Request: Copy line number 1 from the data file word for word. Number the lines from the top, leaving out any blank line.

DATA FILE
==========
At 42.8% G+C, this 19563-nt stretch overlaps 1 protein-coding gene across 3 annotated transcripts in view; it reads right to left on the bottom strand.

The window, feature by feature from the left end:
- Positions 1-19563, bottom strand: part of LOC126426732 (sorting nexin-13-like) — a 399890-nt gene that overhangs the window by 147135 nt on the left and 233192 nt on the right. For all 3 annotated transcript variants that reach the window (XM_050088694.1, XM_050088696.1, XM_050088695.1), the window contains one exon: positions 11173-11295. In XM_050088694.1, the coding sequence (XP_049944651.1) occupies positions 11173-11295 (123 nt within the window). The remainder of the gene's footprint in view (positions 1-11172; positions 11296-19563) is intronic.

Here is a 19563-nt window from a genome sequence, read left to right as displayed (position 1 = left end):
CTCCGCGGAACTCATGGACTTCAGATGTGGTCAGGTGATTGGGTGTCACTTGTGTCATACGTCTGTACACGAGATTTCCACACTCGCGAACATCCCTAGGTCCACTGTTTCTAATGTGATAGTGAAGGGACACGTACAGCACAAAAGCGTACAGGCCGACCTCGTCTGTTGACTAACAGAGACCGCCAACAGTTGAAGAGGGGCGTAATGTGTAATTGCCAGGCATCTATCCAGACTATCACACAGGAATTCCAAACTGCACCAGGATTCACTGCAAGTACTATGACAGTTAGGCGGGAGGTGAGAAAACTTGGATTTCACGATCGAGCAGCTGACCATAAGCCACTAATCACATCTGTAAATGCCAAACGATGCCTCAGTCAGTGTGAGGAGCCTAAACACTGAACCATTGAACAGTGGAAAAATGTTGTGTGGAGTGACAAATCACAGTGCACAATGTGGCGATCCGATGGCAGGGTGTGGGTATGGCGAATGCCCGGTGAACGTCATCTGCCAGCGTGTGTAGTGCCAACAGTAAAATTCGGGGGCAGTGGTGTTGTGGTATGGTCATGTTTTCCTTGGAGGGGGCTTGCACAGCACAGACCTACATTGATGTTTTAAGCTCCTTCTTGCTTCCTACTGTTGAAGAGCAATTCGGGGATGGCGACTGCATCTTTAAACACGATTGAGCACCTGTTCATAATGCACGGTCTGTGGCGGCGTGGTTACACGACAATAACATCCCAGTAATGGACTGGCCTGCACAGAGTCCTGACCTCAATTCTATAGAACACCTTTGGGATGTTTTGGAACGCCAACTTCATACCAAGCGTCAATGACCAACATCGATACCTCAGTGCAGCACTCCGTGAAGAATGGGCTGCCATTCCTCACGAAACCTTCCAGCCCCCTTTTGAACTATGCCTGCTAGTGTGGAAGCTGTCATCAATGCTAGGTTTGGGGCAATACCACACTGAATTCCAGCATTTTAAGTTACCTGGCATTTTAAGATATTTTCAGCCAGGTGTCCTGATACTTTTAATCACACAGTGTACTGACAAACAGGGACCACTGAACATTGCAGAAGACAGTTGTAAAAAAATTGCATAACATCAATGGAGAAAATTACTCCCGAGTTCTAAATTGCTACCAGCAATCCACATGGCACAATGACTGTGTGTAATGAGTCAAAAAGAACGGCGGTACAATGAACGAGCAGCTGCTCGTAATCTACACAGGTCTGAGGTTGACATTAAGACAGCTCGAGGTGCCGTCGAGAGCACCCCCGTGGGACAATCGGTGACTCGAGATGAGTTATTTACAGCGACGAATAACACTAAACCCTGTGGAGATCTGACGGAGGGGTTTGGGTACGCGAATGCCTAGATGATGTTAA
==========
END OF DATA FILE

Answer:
At 42.8% G+C, this 19563-nt stretch overlaps 1 protein-coding gene across 3 annotated transcripts in view; it reads right to left on the bottom strand.